People don’t get out of bed to traffik other people. They get out of bed to make money.
And so whilst various factors such as poverty and inequality undoubtedly make an individual more vulnerable to being trafficked, the primary cause of human trafficking is the fact that there are people out there willing to exploit other human beings for profit, and are able to do so with impunity.
How much are we talking?
Human trafficking is an enormously lucrative industry. Transnational organised crime, which includes human trafficking, produces $870 billion annually. Despite its devastating human costs, trafficking persists due to high demand and low risk of prosecution, and until the rewards are lower and the risks are higher, traffickers will continue to exploit people, regardless of other factors.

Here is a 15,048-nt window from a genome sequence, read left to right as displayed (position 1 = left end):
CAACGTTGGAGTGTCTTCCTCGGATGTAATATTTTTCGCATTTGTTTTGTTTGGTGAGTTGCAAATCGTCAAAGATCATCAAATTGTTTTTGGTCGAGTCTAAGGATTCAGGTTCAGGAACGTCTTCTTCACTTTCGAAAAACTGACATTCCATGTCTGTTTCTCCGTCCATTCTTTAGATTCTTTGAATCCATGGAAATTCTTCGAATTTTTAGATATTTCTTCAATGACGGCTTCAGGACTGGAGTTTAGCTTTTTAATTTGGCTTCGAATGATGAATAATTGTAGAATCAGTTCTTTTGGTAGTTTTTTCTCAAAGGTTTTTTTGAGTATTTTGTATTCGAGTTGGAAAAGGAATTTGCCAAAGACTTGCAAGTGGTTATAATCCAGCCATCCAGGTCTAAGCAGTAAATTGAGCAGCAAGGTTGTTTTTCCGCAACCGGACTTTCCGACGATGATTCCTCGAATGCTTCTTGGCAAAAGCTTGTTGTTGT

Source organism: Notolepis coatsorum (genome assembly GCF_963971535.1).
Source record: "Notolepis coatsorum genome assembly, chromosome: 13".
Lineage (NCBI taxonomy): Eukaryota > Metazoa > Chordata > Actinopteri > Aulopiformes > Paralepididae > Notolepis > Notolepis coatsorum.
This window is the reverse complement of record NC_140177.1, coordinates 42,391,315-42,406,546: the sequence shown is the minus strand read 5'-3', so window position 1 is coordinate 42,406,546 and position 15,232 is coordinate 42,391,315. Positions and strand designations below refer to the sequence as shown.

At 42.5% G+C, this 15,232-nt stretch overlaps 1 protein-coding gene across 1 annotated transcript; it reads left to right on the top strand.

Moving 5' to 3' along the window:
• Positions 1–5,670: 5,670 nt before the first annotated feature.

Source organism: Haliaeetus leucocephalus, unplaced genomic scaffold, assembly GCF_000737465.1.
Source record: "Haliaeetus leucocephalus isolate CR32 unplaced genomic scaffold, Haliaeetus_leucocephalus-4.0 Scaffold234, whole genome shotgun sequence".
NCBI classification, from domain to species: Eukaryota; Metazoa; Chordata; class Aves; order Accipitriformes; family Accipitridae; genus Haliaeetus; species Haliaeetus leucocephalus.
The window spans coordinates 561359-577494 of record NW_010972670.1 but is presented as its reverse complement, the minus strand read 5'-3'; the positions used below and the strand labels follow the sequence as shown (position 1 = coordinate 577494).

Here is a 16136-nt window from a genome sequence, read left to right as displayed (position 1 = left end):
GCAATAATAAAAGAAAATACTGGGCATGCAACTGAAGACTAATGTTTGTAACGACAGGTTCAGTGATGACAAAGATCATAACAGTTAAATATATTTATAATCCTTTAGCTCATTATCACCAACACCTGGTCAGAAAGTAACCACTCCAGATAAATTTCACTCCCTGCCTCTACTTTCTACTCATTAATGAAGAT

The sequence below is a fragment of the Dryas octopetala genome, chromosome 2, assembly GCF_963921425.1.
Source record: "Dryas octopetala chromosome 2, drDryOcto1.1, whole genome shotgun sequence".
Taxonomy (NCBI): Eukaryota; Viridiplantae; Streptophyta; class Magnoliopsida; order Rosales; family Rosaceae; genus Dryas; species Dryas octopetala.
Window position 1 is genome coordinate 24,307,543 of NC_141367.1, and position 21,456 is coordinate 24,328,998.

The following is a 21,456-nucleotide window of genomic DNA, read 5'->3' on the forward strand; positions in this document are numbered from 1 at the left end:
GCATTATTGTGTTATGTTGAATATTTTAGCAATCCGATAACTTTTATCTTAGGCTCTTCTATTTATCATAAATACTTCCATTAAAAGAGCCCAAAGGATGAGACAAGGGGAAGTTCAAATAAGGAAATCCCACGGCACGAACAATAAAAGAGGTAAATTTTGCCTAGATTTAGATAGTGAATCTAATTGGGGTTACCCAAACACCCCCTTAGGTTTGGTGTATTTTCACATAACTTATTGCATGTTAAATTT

So what do we need to do?
We need to encourage a global community response that matches and eventually overpowers the international network of traffickers. The more communities that are equipped to recognise and respond to human trafficking, the more difficult it will be for traffickers to operate. One way of achieving this is using the STOP THE TRAFFIK website to report suspected incidences of trafficking and share community intelligence; disrupting traffickers and therefore making the trafficking industry less appealing to those wanting to make money.
Earlier this month, the United Nations Office on Drugs and Crime launched a campaign and video to highlight the staggering size and scope of transnational organised crime, and the need for a global response to tackle the buying and selling of people.
How can you use this video to raise awareness of the need to make the rewards lower and the risks higher?
Learn more about TOC at www.unodc.org/toc and human trafficking specifically at http://www.unodc.org/toc/en/crimes/human-trafficking.html.